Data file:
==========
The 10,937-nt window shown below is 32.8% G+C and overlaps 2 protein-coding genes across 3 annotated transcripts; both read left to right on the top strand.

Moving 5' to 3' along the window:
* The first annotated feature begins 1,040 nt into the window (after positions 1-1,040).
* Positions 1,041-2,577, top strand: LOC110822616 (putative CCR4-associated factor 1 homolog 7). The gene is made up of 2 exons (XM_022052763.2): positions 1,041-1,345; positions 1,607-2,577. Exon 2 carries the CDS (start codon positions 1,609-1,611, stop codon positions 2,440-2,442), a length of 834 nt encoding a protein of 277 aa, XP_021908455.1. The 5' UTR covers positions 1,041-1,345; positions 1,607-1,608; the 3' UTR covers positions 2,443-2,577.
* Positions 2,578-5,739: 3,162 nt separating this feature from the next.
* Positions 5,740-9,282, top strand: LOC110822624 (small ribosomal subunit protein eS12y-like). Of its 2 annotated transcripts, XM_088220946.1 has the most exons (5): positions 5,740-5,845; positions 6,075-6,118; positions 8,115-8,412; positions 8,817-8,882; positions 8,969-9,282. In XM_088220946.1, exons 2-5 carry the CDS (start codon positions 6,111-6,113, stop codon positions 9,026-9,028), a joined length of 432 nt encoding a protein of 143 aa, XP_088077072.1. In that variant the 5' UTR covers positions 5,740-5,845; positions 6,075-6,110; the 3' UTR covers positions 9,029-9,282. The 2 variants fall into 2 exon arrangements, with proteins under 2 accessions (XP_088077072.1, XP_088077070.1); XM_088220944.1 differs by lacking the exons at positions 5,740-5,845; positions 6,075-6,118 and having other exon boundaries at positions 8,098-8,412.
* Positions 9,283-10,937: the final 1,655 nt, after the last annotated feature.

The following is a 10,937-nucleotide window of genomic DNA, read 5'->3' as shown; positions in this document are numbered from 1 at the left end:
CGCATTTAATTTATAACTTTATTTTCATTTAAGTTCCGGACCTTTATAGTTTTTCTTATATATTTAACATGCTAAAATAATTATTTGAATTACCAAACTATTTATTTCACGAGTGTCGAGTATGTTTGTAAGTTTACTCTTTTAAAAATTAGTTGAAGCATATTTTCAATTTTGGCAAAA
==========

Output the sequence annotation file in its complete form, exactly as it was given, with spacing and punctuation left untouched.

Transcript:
The 10,937-nt window shown below is 32.8% G+C and overlaps 2 protein-coding genes across 3 annotated transcripts; both read left to right on the top strand.

Moving 5' to 3' along the window:
* The first annotated feature begins 1,040 nt into the window (after positions 1-1,040).
* Positions 1,041-2,577, top strand: LOC110822616 (putative CCR4-associated factor 1 homolog 7). The gene is made up of 2 exons (XM_022052763.2): positions 1,041-1,345; positions 1,607-2,577. Exon 2 carries the CDS (start codon positions 1,609-1,611, stop codon positions 2,440-2,442), a length of 834 nt encoding a protein of 277 aa, XP_021908455.1. The 5' UTR covers positions 1,041-1,345; positions 1,607-1,608; the 3' UTR covers positions 2,443-2,577.
* Positions 2,578-5,739: 3,162 nt separating this feature from the next.
* Positions 5,740-9,282, top strand: LOC110822624 (small ribosomal subunit protein eS12y-like). Of its 2 annotated transcripts, XM_088220946.1 has the most exons (5): positions 5,740-5,845; positions 6,075-6,118; positions 8,115-8,412; positions 8,817-8,882; positions 8,969-9,282. In XM_088220946.1, exons 2-5 carry the CDS (start codon positions 6,111-6,113, stop codon positions 9,026-9,028), a joined length of 432 nt encoding a protein of 143 aa, XP_088077072.1. In that variant the 5' UTR covers positions 5,740-5,845; positions 6,075-6,110; the 3' UTR covers positions 9,029-9,282. The 2 variants fall into 2 exon arrangements, with proteins under 2 accessions (XP_088077072.1, XP_088077070.1); XM_088220944.1 differs by lacking the exons at positions 5,740-5,845; positions 6,075-6,118 and having other exon boundaries at positions 8,098-8,412.
* Positions 9,283-10,937: the final 1,655 nt, after the last annotated feature.

The following is a 10,937-nucleotide window of genomic DNA, read 5'->3' as shown; positions in this document are numbered from 1 at the left end:
CGCATTTAATTTATAACTTTATTTTCATTTAAGTTCCGGACCTTTATAGTTTTTCTTATATATTTAACATGCTAAAATAATTATTTGAATTACCAAACTATTTATTTCACGAGTGTCGAGTATGTTTGTAAGTTTACTCTTTTAAAAATTAGTTGAAGCATATTTTCAATTTTGGCAAAA